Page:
Raw milk was obtained from dairy facilities of the Universidad Autonoma Estado Hidalgo at Tulancingo, Mexico. Milk (4.37% fat content) was filtered and pasteurized (63 °C for 30 min) then cooled at 42 °C. Part of the milk was skimmed in an Elecrem 3 cream separator (Fresnes, France) to a final milk fat content of 0.2%. Whole (full fat) and skimmed milk were mixed in order to obtain different milk fat proportions, incorporating the different emulsified soy oil formulations to replace and compensate for milk fat, according to Table 1. The different milk batches with different percentages of milk fat replaced with emulsified soybean oil/soy protein isolate and iota, kappa or lambda carrageenan were kept at a constant temperature of 40 °C and mixed before the addition of 0.01% v/v of Cuamex® rennet (Chr. Hansen de México S. A. de C. V., México). The curd was left to settle for 30 min and cut into 1 cm3 cubes. The cut curd was then subjected to mild stirring during 30 min. The whey was drained and the upper layer of the whey and salt (0.8% w/v) were mixed with the curd. The curd was molded in 2 kg containers. The individual cheeses were pressed and the remaining whey was expelled. After 90 min, the cheeses were weighed to determine yield, and vacuum packed until further analysis. Each cheese formulation was elaborated in duplicate.

Table 1. Milk fat replacement with emulsified soybean oil/soy protein isolate and carrageenans
Replacement (%) Whole milk liters (4.37% fat) Total fat in milk after skimming (g) Skim milk liters (0.2% fat) Emulsified soybean/soy protein isolate and carrageenans added to replace milk fat (g) Total fat (%)
0 4 174.8 0 0 4.37
25 3 131.1 1 44.6 3.28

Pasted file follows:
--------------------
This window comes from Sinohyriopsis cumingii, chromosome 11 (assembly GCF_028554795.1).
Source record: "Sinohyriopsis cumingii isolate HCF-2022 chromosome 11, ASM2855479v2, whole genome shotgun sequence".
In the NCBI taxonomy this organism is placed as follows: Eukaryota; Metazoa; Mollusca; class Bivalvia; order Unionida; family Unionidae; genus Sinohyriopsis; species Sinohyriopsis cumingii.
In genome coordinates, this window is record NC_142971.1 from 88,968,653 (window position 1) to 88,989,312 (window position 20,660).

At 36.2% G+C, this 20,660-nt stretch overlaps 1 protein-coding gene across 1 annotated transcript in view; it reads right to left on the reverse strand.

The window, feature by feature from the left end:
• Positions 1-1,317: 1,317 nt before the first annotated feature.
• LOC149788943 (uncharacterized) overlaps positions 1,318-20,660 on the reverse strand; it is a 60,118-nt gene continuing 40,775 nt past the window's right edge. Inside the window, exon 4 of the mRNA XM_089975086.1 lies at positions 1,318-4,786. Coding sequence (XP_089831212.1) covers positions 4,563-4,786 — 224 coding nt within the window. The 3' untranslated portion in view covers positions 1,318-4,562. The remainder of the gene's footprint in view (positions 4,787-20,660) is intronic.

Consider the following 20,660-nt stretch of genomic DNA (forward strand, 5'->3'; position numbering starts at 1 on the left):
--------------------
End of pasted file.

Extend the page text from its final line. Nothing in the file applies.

50 2 87.4 2 89.2 2.18
75 1 43.7 3 133.8 1.09

2.2. Cheese yield, moisture, fat phase and total protein contentTOP

Cheese yield (%) was calculated as the percent weight of the finished cheese divided by the weight of the milk employed for each batch (Drake et al., 1996). Cheese moisture was determined according to the AOAC Official Method No. 926.08 (AOAC, 1998) employing aluminum pans (ca. 3 g of sample) dehydrated in an oven at 100 °C for 4 h. Fat content was determined by the acid butyric method of Van Gulik according to the ISO 3433 (ISO, 2011). Total protein content was determined in agreement with the AOAC Official Method 926 (AOAC, 1998) employing a conversion factor of 6.38. All analyses were performed in triplicate.

2.3. Textural profile analysisTOP

The panela-type cheese texture analysis was performed in a texture analyzer LFRA 4500 (Brookfield Engineering, Middleboro, MA, USA). Samples were obtained from the middle of the whole cheese blocks (4x4 cm and 2 cm height) which were kept in plastic bags to avoid moisture loss at room temperature. The samples were consecutively compressed two times (30%) with a 7 cm diameter acrylic disk with a 5-second waiting period at a crosshead speed of 1 mm/s. From the force-deformation curves texture profile parameters were calculated as follows: hardness (force necessary to attain a given deformation, maximum force), adhesiveness (work necessary to overcome the attractive forces between the surface of the food and the surface of other materials with which the food comes in contact), cohesiveness (strength of the internal bonds making up the body of the product), springiness (degree to which a product returns to its original shape once it has been compressed), and resilience (capacity to recover its original shape after compression) (Szczesniak, 1963; Bourne, 1978). The results are the mean of at least three reproducible runs per cheese batch.

2.4. Fourier transformation infra-red spectroscopy analysisTOP

A Fourier Transform Infrared spectrophotometer PerkinElmer model Spectrum GX (Perkin Elemer Inc, Walthman, MA, USA) equipped with a horizontal attenuated total reflection accessory and diamond point was employed to determinate changes in cheeses composition. Sixty-four scans were coded at a nominal resolution of 4 cm−1 in the spectral region 4000–550 cm−1. Single beam spectra of the samples were collected against a background of air and presented in absorbance units. The cheese samples were placed in the HATR accessory to give total crystal coverage, cleaning the crystal between samples.

2.5. Experimental design and data analysisTOP